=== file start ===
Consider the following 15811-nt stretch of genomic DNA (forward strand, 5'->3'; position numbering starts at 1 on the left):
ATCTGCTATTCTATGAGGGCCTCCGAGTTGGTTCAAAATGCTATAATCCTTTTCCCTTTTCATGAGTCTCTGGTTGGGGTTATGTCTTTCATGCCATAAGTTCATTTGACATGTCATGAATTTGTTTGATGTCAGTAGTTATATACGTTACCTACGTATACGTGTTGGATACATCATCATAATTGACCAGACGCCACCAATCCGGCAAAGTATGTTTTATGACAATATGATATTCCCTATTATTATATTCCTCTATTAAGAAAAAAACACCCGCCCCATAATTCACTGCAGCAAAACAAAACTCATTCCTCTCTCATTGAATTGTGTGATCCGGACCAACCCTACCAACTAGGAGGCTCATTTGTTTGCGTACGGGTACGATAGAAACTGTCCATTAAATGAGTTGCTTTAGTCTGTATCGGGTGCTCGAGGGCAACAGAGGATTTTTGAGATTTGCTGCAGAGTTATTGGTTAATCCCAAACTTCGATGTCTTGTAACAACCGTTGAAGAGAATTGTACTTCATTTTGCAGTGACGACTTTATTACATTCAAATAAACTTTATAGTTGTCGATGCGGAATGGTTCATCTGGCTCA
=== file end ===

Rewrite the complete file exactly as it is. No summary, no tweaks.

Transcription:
Consider the following 15811-nt stretch of genomic DNA (forward strand, 5'->3'; position numbering starts at 1 on the left):
ATCTGCTATTCTATGAGGGCCTCCGAGTTGGTTCAAAATGCTATAATCCTTTTCCCTTTTCATGAGTCTCTGGTTGGGGTTATGTCTTTCATGCCATAAGTTCATTTGACATGTCATGAATTTGTTTGATGTCAGTAGTTATATACGTTACCTACGTATACGTGTTGGATACATCATCATAATTGACCAGACGCCACCAATCCGGCAAAGTATGTTTTATGACAATATGATATTCCCTATTATTATATTCCTCTATTAAGAAAAAAACACCCGCCCCATAATTCACTGCAGCAAAACAAAACTCATTCCTCTCTCATTGAATTGTGTGATCCGGACCAACCCTACCAACTAGGAGGCTCATTTGTTTGCGTACGGGTACGATAGAAACTGTCCATTAAATGAGTTGCTTTAGTCTGTATCGGGTGCTCGAGGGCAACAGAGGATTTTTGAGATTTGCTGCAGAGTTATTGGTTAATCCCAAACTTCGATGTCTTGTAACAACCGTTGAAGAGAATTGTACTTCATTTTGCAGTGACGACTTTATTACATTCAAATAAACTTTATAGTTGTCGATGCGGAATGGTTCATCTGGCTCA